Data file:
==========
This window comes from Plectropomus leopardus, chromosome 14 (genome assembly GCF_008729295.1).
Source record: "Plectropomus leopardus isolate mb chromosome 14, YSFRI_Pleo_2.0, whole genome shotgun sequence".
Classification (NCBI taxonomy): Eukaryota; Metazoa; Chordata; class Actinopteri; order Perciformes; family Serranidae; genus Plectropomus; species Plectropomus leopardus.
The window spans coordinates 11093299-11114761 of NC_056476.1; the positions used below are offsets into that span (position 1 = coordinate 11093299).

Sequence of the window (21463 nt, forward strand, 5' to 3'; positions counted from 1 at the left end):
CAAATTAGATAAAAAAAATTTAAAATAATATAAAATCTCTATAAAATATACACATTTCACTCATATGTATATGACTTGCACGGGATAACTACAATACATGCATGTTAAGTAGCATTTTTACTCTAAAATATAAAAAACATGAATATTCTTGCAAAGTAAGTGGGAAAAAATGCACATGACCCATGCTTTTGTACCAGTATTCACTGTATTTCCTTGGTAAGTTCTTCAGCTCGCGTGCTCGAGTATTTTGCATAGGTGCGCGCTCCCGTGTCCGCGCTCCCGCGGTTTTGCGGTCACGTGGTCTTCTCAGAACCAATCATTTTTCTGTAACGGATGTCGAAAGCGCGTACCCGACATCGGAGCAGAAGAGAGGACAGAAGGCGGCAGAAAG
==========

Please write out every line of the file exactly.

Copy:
This window comes from Plectropomus leopardus, chromosome 14 (genome assembly GCF_008729295.1).
Source record: "Plectropomus leopardus isolate mb chromosome 14, YSFRI_Pleo_2.0, whole genome shotgun sequence".
Classification (NCBI taxonomy): Eukaryota; Metazoa; Chordata; class Actinopteri; order Perciformes; family Serranidae; genus Plectropomus; species Plectropomus leopardus.
The window spans coordinates 11093299-11114761 of NC_056476.1; the positions used below are offsets into that span (position 1 = coordinate 11093299).

Sequence of the window (21463 nt, forward strand, 5' to 3'; positions counted from 1 at the left end):
CAAATTAGATAAAAAAAATTTAAAATAATATAAAATCTCTATAAAATATACACATTTCACTCATATGTATATGACTTGCACGGGATAACTACAATACATGCATGTTAAGTAGCATTTTTACTCTAAAATATAAAAAACATGAATATTCTTGCAAAGTAAGTGGGAAAAAATGCACATGACCCATGCTTTTGTACCAGTATTCACTGTATTTCCTTGGTAAGTTCTTCAGCTCGCGTGCTCGAGTATTTTGCATAGGTGCGCGCTCCCGTGTCCGCGCTCCCGCGGTTTTGCGGTCACGTGGTCTTCTCAGAACCAATCATTTTTCTGTAACGGATGTCGAAAGCGCGTACCCGACATCGGAGCAGAAGAGAGGACAGAAGGCGGCAGAAAG